15 Web Form Fails: CEO Marketing Tips

July 02, 2013

Web forms are the communication gateway between you and your customer. Effective web forms attract orders, leads, and inquiries; bad forms send business to your competitors. Avoid these web form fails and your business will be on your way to more conversions.

  1. Requiring too much information. A web form is an invitation, not an interrogation.
  2. Requesting too much information. For optional form fields, when in doubt, leave them out.
  3. Unclear, overly subtle labeling of required fields. A required field should be as obvious to users as the nose on their face.
  4. Poor positioning. Users won't scroll down to find your form or play Where's Waldo on a crowded page design.
  5. Confusing instructions. If a field requires five seconds of thought, it's four too many.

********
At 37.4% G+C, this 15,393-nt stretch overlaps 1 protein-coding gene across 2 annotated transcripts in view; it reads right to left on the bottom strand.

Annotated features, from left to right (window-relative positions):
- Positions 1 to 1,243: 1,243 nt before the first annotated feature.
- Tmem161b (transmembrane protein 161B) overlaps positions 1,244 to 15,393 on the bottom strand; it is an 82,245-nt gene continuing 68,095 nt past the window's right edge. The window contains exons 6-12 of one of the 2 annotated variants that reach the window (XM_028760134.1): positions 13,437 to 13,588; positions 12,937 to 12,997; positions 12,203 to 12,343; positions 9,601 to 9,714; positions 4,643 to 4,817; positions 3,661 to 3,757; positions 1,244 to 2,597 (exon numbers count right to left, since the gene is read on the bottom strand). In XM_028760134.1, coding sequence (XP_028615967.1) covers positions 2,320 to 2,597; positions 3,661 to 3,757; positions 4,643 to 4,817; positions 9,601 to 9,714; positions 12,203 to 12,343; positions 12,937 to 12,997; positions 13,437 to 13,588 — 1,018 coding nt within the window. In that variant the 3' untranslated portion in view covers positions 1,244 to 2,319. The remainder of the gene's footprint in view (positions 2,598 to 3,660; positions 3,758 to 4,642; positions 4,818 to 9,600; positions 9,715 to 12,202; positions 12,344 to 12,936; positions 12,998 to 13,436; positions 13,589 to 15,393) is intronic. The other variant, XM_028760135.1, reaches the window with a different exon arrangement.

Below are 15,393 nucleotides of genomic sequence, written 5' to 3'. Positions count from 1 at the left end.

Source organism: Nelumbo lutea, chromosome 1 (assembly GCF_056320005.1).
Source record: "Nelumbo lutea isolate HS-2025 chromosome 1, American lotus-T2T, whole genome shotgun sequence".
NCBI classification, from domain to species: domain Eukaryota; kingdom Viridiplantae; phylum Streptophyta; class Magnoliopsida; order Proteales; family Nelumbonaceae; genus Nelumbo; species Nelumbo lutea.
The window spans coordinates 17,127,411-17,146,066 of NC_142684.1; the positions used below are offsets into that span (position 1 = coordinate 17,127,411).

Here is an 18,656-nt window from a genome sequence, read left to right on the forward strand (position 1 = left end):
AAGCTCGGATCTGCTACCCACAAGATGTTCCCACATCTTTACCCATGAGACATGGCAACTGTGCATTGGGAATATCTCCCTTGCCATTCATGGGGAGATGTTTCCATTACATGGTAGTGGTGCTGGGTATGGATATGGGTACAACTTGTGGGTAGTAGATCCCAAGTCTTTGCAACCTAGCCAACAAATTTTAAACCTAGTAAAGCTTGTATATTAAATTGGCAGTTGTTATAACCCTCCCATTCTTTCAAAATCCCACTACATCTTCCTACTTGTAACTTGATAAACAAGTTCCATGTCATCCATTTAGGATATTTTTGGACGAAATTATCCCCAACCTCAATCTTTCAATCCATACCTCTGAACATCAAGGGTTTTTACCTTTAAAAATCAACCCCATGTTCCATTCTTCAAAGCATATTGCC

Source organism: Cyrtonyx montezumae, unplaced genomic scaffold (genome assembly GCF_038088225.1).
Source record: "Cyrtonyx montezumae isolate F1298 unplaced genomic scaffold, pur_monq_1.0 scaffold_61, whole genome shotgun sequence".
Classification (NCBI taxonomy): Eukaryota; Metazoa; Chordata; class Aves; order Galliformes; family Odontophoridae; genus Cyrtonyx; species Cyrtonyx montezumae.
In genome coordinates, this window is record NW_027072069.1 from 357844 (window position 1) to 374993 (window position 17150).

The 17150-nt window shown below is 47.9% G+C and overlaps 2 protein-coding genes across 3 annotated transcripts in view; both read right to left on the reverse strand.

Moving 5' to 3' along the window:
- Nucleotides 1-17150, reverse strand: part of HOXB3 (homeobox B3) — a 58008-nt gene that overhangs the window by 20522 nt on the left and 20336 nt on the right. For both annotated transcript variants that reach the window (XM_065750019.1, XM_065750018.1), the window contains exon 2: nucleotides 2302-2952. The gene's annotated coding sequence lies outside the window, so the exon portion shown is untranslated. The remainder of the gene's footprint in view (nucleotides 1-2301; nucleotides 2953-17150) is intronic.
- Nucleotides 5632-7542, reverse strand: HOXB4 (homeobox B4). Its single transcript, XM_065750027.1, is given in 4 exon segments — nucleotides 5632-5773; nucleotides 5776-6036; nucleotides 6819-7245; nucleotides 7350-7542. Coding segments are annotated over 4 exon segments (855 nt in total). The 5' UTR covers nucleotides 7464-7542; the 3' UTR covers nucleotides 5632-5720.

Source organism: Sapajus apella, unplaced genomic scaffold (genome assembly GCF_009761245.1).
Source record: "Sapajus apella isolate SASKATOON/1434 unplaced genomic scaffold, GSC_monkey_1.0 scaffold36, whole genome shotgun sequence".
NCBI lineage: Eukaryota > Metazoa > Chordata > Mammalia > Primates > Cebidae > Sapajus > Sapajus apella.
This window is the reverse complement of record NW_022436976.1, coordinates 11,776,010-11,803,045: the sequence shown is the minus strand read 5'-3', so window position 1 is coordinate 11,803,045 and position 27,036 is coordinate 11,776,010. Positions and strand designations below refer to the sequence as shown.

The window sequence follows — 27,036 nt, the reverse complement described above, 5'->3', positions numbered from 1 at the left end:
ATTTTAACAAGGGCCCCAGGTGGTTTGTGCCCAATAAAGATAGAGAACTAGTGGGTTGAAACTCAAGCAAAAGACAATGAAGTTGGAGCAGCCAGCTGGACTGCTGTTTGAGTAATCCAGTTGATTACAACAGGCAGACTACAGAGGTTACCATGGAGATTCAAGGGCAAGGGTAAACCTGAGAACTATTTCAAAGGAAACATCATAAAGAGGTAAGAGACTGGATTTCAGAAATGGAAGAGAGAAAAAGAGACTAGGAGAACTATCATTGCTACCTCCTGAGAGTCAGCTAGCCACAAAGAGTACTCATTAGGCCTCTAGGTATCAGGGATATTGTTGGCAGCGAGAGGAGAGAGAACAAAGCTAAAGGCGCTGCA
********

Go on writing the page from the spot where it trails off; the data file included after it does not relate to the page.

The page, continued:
6. Hard to find error messages. Users become frustrated when their submissions fail and they can't figure out why.
  7. Unclear expectations. Users should know exactly what will happen next when they submit the form.
  8. Using submit. "Submit" buttons are a turnoff. Better is to describe the activity, e.g., "Sign Up Now."
  9. Itty bitty buttons. If people need a magnifying glass to "Sign Up Now," any submissions will be a matter of blind luck.
  10. No privacy message. Users don't want their information sold or shared -- you must reassure them.
  11. Confusing error messages. Making errors on a web form is frustrating enough. When the instructions for fixing them are incomprehensible, users tend to throw chairs through their computer monitors.
  12. Unstated password requirements. If you have specific password requirements, it's only logical to advise users in advance rather than slap their wrists after the fact.
  13. No motivation. Please: Give me one good reason to request a quote or download your PDF.
  14. No confirmation. Upon submission, it's only common courtesy (and common sense) to let the user know you've received the request.
  15. No testing. The best way to nip form problems in the bud is to try them before taking them live. An obvious step that many firms inexplicably skip.
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